In a tradition dating back to the Victorian era, the image of robin on a Christmas card has been part of our festivities for so long that it is now commonplace. At the GWCT demonstration farm in Leicestershire the sight of this striking bird is also familiar as numbers are now at their highest level for 24 years.
Professor Chris Stoate, Allerton Project Head of Research, comments, “Robins are one of our most widespread and abundant species, occurring in woodland, on farms, and in urban gardens. They have fared particularly well at the Allerton Project, where we have restored predator control and winter feeding in recent years.”
During the last 24 years, the GWCT team at the Allerton Project has witnessed significant changes to breeding numbers. Between 1992 and 2001, numbers doubled when the GWCT carried out a combination of habitat improvement, legal predator control and winter feeding. In contrast, there was a 24% decline in 2006 when predator control was absent, in line with other species whose nesting success and breeding numbers are influenced by the control of nest predators.
The absence of winter feeding as well as predator control saw a further decline in numbers in 2010. Robins are regular visitors to garden bird tables, and have also frequently been recorded using gamebird feed hoppers at the Allerton Project. Trailcam records even document robins feeding from hoppers at night, when the big eyes which are no doubt part of the robin's popular appeal, are put to good use.
Professor Stoate continues; “The research we have undertaken at the Allerton project has enabled us to identify the conservation management systems that need to be in place for species such as the robin to thrive. Farmers and landowners can apply these methods through initiatives such as the Countryside Stewardship Scheme. Each Christmas we demonstrate the cultural value we attach to robins, but the importance of this species, and countless others, extends much further. The robin is a seasonal reminder that, at times of political and economic uncertainty, arguably above all others, our wildlife is an asset which we need to recognise and support for our mutual benefit.”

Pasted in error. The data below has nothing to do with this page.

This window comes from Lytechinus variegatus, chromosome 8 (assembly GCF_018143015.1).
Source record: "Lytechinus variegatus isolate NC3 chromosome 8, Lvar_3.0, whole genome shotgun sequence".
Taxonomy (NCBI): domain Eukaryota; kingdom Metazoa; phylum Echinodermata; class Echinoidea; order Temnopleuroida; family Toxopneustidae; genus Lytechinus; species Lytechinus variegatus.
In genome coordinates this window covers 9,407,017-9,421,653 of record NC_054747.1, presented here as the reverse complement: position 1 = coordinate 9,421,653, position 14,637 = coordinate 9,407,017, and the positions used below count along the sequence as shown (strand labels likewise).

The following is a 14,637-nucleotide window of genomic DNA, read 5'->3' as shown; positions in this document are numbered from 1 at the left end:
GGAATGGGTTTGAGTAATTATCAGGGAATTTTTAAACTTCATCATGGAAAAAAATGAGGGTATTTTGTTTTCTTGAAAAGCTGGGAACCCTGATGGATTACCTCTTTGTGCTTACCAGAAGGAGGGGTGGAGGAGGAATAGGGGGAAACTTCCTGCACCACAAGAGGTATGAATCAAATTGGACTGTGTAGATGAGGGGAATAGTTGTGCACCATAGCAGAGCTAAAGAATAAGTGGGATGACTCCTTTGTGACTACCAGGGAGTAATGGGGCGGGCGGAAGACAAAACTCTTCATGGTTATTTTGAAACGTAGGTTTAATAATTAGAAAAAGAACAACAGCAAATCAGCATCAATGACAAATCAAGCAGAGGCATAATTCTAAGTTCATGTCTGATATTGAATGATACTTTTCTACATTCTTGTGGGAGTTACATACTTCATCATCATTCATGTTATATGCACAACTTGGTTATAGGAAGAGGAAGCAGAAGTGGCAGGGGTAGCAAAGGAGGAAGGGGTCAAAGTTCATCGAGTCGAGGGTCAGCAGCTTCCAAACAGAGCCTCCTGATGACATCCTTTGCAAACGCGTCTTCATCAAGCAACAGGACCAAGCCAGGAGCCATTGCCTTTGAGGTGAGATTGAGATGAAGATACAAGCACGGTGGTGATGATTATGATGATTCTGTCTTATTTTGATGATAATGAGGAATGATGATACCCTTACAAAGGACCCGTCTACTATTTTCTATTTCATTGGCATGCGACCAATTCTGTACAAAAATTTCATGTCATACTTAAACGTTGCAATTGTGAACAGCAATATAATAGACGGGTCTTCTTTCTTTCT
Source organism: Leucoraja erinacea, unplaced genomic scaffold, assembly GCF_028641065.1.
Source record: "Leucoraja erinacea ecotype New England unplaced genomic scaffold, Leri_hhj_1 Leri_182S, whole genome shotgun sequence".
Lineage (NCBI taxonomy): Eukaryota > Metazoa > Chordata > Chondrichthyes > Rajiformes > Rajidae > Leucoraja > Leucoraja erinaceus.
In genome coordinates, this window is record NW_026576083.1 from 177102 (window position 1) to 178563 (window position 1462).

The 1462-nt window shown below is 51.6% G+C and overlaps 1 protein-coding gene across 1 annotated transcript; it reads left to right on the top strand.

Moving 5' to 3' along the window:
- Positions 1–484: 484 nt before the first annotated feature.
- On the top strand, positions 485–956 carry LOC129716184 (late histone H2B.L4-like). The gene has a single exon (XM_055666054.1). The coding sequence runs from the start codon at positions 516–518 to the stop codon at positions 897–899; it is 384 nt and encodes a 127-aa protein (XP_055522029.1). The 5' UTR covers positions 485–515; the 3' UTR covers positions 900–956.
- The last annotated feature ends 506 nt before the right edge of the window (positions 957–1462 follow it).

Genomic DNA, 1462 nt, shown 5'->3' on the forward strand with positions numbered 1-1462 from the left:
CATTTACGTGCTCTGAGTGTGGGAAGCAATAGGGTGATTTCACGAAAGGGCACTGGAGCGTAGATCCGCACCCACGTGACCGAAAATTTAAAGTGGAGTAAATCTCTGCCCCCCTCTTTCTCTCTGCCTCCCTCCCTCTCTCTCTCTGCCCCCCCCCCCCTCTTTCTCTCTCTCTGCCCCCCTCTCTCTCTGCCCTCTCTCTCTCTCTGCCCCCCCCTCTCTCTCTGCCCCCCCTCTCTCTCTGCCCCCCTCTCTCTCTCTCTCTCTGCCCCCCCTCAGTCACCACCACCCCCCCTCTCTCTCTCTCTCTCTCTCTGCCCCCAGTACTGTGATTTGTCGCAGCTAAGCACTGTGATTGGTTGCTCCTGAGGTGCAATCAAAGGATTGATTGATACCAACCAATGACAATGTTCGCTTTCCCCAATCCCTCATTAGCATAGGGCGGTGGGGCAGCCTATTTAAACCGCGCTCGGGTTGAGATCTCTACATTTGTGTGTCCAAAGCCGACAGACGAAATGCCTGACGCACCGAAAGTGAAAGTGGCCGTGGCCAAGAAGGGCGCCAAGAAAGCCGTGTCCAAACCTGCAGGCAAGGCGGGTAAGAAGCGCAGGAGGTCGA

Notes to editors
The Game & Wildlife Conservation Trust is an independent wildlife conservation charity which carries out scientific research into Britain’s game and wildlife. We advise farmers and landowners on improving wildlife habitats. We employ 22 post-doctoral scientists and 40 other research staff with expertise in areas such as birds, insects, mammals, farming and statistics. We undertake our own research as well as projects funded by contract and grant-aid from Government and private bodies. The Trust is also responsible for a number of Government Biodiversity Action Plan species and is lead partner for grey partridge and joint lead partner for brown hare and black grouse.
The GWCT’s Allerton Project: The GWCT’s Allerton Project is an 800 acre commercial farm business attached to a Research and Educational charitable trust. The Project was established in 1992 with the objective of demonstrating how modern efficient farming and environmental conservation can co-exist. The development of the education objectives of the Trust has expanded substantially to several thousand visitors a year including school groups, politicians and farmers, thus necessitating the construction of a larger visitor centre. The challenge of converting a disused brick cowshed into a sustainable building was given to architect Sylvester Cheung from Melton Mowbray. 60 per cent of construction costs were obtained as a grant from the Rural Development Programme for England.